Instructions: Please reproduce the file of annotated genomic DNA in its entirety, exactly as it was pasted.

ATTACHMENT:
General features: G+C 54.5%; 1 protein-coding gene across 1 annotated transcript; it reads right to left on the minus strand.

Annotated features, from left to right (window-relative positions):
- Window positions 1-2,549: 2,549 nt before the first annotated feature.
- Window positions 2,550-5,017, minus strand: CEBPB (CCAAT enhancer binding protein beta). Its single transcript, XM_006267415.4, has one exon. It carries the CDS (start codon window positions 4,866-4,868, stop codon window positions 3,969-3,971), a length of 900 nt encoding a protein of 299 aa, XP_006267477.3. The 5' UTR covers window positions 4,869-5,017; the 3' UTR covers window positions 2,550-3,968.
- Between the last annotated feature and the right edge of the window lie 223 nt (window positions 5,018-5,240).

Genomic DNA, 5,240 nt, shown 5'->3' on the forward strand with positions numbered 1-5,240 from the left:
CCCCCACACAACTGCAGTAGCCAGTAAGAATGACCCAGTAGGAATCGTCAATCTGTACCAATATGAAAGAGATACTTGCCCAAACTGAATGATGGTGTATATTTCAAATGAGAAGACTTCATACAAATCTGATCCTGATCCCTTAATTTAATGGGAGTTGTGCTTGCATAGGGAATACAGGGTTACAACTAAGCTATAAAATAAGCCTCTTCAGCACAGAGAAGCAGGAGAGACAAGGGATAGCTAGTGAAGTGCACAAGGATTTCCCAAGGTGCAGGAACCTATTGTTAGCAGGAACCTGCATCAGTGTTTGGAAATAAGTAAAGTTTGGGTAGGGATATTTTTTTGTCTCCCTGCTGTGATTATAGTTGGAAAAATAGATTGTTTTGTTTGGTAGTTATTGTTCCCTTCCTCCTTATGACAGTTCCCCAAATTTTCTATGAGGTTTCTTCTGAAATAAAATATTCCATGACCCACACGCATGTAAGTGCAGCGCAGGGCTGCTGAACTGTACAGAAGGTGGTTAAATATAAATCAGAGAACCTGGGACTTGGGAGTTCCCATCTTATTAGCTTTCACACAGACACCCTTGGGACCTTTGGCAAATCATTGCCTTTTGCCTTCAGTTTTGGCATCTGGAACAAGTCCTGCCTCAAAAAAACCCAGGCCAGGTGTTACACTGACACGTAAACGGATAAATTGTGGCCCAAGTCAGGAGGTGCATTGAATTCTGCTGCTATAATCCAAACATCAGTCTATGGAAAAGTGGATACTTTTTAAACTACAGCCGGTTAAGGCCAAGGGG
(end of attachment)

General features: G+C 54.5%; 1 protein-coding gene across 1 annotated transcript; it reads right to left on the minus strand.

Annotated features, from left to right (window-relative positions):
- Window positions 1-2,549: 2,549 nt before the first annotated feature.
- Window positions 2,550-5,017, minus strand: CEBPB (CCAAT enhancer binding protein beta). Its single transcript, XM_006267415.4, has one exon. It carries the CDS (start codon window positions 4,866-4,868, stop codon window positions 3,969-3,971), a length of 900 nt encoding a protein of 299 aa, XP_006267477.3. The 5' UTR covers window positions 4,869-5,017; the 3' UTR covers window positions 2,550-3,968.
- Between the last annotated feature and the right edge of the window lie 223 nt (window positions 5,018-5,240).

Genomic DNA, 5,240 nt, shown 5'->3' on the forward strand with positions numbered 1-5,240 from the left:
CCCCCACACAACTGCAGTAGCCAGTAAGAATGACCCAGTAGGAATCGTCAATCTGTACCAATATGAAAGAGATACTTGCCCAAACTGAATGATGGTGTATATTTCAAATGAGAAGACTTCATACAAATCTGATCCTGATCCCTTAATTTAATGGGAGTTGTGCTTGCATAGGGAATACAGGGTTACAACTAAGCTATAAAATAAGCCTCTTCAGCACAGAGAAGCAGGAGAGACAAGGGATAGCTAGTGAAGTGCACAAGGATTTCCCAAGGTGCAGGAACCTATTGTTAGCAGGAACCTGCATCAGTGTTTGGAAATAAGTAAAGTTTGGGTAGGGATATTTTTTTGTCTCCCTGCTGTGATTATAGTTGGAAAAATAGATTGTTTTGTTTGGTAGTTATTGTTCCCTTCCTCCTTATGACAGTTCCCCAAATTTTCTATGAGGTTTCTTCTGAAATAAAATATTCCATGACCCACACGCATGTAAGTGCAGCGCAGGGCTGCTGAACTGTACAGAAGGTGGTTAAATATAAATCAGAGAACCTGGGACTTGGGAGTTCCCATCTTATTAGCTTTCACACAGACACCCTTGGGACCTTTGGCAAATCATTGCCTTTTGCCTTCAGTTTTGGCATCTGGAACAAGTCCTGCCTCAAAAAAACCCAGGCCAGGTGTTACACTGACACGTAAACGGATAAATTGTGGCCCAAGTCAGGAGGTGCATTGAATTCTGCTGCTATAATCCAAACATCAGTCTATGGAAAAGTGGATACTTTTTAAACTACAGCCGGTTAAGGCCAAGGGG